Nigeria’s Northeast Suffers String of Attacks by Boko Haram


Islamist terror group Boko Haram conducted a three-day spree of assaults that killed at least 42 people in northeast Nigeria, marking a grim beginning to the tenure of President Muhammadu Buhari.

The attacks began on Friday, when a bomb killed 10 people at a wedding in the town of Hawul, two residents said. The blast took place around the time Mr. Buhari was reciting his oath of office in the capital, Abuja, about 400 miles away.

“Some of us managed to escape,” said Haruna Musa, who was at the wedding.

Nigerian terrorist group Boko Haram killed at least 42 people in bombings and rocket attacks like the one that damaged this home, in a wave of assaults starting Friday.
Nigerian terrorist group Boko Haram killed at least 42 people in bombings and rocket attacks like the one that damaged this home, in a wave of assaults starting Friday. PHOTO: JOSSY OLA/ASSOCIATED PRESS

The next day, a suicide bomber struck a market in Maiduguri, the largest city in northeast Nigeria, killing 16 people, a member of an anti-Boko Haram militia said. Maiduguri has been the focus of Boko Haram’s terror campaign over the past six years, and Mr. Buhari on Friday said Nigeria’s top generals will be relocated there to be closer to soldiers fighting the extremist group.

Boko Haram capped its rampage on Sunday with a string of rocket and bomb attacks in Maiduguri. Early in the day, a small group of insurgents began shooting mortars, taking at least 11 lives, a government official said.

“We were just sleeping,” said Bulama Mohammad Abubakar, who ran from his home with his wife and two children when a rocket landed next door.

About noon, a bomb struck a crowded market, killing at least five people. Four others were rushed to a hospital with serious injuries.

The attacks represent a big test for Mr. Buhari. In March, he was voted into power by an electorate distressed by years of attacks under his predecessor, Goodluck Jonathan.During Mr. Jonathan’s four-year elected term, more than 23,000 people were killed in Boko Haram’s war against the government. The group also kidnapped thousands of women, men and children, forcing the men into combat and making females their slave wives.

When Mr. Buhari won the election, soldiers and residents danced together in the streets of Maiduguri, ecstatic that a change in strategy might end the conflict. Many Nigerians say they will judge Mr. Buhari’s success largely on his administration’s effectiveness in following through.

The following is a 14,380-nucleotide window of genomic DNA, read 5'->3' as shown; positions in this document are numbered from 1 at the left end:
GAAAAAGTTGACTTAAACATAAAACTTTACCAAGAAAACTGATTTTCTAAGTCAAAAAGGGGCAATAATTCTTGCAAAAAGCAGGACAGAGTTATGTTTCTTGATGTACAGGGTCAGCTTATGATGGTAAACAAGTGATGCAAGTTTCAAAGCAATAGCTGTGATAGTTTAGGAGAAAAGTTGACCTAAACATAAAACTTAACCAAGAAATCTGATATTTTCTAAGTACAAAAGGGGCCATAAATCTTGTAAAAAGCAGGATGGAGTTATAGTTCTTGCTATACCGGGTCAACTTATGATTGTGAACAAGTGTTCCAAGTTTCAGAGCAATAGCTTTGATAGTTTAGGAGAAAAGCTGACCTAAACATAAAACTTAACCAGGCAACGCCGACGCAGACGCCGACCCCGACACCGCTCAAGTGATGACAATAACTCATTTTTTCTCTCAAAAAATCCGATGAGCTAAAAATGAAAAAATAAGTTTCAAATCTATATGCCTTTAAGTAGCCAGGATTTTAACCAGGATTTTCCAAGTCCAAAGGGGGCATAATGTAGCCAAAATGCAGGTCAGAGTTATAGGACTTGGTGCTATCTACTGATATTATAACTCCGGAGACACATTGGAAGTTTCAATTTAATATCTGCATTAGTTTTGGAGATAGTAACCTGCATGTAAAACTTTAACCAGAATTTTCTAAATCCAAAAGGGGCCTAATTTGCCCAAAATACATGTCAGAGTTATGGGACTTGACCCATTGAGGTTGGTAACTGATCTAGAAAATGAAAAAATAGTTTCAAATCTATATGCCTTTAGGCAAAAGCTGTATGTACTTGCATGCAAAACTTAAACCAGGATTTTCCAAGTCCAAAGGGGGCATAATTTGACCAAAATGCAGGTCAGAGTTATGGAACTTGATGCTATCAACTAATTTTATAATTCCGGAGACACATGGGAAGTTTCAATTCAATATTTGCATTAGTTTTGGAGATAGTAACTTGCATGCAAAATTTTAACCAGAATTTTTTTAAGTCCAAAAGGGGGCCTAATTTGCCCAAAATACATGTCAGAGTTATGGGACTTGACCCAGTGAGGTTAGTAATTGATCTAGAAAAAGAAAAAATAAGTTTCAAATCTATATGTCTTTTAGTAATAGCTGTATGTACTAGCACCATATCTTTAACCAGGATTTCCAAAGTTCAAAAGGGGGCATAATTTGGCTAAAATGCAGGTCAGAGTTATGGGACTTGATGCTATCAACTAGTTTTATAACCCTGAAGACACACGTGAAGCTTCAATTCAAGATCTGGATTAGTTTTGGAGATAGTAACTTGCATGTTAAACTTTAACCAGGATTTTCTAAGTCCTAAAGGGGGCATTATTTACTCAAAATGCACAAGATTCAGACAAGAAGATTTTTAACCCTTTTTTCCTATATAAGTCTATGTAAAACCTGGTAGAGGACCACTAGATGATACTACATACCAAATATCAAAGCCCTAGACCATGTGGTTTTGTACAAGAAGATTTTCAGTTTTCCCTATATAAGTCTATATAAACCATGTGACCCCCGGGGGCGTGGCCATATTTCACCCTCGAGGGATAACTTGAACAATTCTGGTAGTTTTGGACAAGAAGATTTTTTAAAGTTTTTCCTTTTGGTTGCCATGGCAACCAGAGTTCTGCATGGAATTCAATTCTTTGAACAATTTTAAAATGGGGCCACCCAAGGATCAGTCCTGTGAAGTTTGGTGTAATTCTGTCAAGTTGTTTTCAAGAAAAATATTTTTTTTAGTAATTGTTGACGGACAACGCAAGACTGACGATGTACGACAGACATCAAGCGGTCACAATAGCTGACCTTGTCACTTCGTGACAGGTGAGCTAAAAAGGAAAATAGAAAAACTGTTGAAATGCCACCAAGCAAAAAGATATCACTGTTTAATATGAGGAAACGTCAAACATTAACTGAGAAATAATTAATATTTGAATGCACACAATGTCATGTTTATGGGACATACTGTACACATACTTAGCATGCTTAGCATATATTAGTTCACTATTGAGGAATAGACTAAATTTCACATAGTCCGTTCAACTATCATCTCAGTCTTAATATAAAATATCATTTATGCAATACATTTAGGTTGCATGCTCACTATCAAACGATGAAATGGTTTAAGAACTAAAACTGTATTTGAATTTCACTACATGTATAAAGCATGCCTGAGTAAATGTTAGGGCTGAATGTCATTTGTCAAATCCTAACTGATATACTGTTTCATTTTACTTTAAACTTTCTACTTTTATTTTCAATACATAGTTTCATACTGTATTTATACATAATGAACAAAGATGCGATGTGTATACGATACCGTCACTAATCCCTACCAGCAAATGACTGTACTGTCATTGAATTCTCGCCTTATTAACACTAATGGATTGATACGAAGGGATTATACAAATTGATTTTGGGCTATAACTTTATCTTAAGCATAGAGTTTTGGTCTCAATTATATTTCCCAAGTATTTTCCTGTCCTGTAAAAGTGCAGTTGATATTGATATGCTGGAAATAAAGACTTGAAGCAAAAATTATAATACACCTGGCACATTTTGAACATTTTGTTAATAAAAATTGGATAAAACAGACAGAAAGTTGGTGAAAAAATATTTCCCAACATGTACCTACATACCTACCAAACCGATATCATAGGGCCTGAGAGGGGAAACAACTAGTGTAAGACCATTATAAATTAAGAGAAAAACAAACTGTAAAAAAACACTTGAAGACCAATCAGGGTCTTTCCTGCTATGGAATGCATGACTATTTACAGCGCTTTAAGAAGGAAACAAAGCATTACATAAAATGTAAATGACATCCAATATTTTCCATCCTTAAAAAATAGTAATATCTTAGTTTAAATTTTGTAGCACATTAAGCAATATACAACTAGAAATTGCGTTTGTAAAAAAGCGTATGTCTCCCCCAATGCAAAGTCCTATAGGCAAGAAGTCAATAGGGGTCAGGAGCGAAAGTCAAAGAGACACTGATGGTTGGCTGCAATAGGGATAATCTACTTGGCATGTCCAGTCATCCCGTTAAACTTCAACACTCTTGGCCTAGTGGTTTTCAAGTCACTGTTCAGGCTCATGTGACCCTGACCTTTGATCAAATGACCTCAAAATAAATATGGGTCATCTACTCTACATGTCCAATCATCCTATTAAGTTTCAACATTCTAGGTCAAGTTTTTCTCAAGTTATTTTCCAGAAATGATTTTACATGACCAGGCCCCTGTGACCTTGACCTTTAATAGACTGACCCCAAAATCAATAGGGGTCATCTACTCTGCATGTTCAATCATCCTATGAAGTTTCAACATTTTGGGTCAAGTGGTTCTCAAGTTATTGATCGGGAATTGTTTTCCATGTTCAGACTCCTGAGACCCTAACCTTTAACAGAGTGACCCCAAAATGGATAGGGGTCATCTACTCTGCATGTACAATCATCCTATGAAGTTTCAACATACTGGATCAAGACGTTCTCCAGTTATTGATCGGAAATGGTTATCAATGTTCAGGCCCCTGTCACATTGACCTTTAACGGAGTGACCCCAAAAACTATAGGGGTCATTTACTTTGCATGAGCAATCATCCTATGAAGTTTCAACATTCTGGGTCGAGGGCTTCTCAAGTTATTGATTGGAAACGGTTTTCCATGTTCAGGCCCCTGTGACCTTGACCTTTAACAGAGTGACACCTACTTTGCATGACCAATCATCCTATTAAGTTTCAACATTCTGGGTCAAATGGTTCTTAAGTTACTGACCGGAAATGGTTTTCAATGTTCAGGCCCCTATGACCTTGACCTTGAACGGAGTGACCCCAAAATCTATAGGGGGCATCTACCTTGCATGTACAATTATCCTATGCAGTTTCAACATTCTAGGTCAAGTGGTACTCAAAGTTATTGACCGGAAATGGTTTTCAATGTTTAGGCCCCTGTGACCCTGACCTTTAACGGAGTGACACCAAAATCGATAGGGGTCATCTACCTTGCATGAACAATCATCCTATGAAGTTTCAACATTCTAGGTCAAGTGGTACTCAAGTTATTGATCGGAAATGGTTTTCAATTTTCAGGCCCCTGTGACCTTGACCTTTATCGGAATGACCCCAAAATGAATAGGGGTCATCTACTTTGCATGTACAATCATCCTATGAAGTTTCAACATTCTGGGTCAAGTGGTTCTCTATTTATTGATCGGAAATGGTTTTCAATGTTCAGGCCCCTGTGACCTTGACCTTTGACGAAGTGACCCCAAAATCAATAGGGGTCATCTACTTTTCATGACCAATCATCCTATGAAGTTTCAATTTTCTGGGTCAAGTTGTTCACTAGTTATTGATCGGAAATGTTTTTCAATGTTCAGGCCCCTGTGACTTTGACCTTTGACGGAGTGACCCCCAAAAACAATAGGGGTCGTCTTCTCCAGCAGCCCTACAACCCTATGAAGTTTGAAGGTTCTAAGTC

Slowly, Mr. Buhari, a 72-year-old retired general, is offering glimpses of how he intends to defeat the insurgents.

In his inauguration speech, Mr. Buhari said he would “overhaul the rules of engagement” to reduce the human-rights abuses committed by Nigerian soldiers. He also said he would commission a study to determine how Boko Haram was able to advance in the northeast.

“His new administration won’t tolerate wanton and willful destruction of life,” saidShehu Garba, the president’s interim spokesman. “He has sworn to protect the security of Nigerians everywhere.”

There is also the challenge of what to do with the young men who fight for Boko Haram—some by choice, others recruited at gunpoint. On Friday, a leading figure in Mr. Buhari’s party threw support behind a controversial proposal: granting legal amnesty to any Boko Haram member who wants to quit.

“Members of the Boko Haram sect that want to come out of the bush must be given the opportunity,” said Kashim Shettima, the governor of Nigeria’s Borno state, where the insurgency is based, and a politician from the president’s All Progressives Congress party.

On Sunday, Nigerian soldiers dragged one such member—captured with a rocket launcher—into their barracks in Maiduguri. The young man appeared terrified, as soldiers shouted questions at him, in a scene witnessed by a reporter for The Wall Street Journal. Mumbling in Arabic, the young man said he hadn’t joined the group willingly. As with thousands of other Nigerians, he had been kidnapped, he said, and given a choice: fight or be killed.


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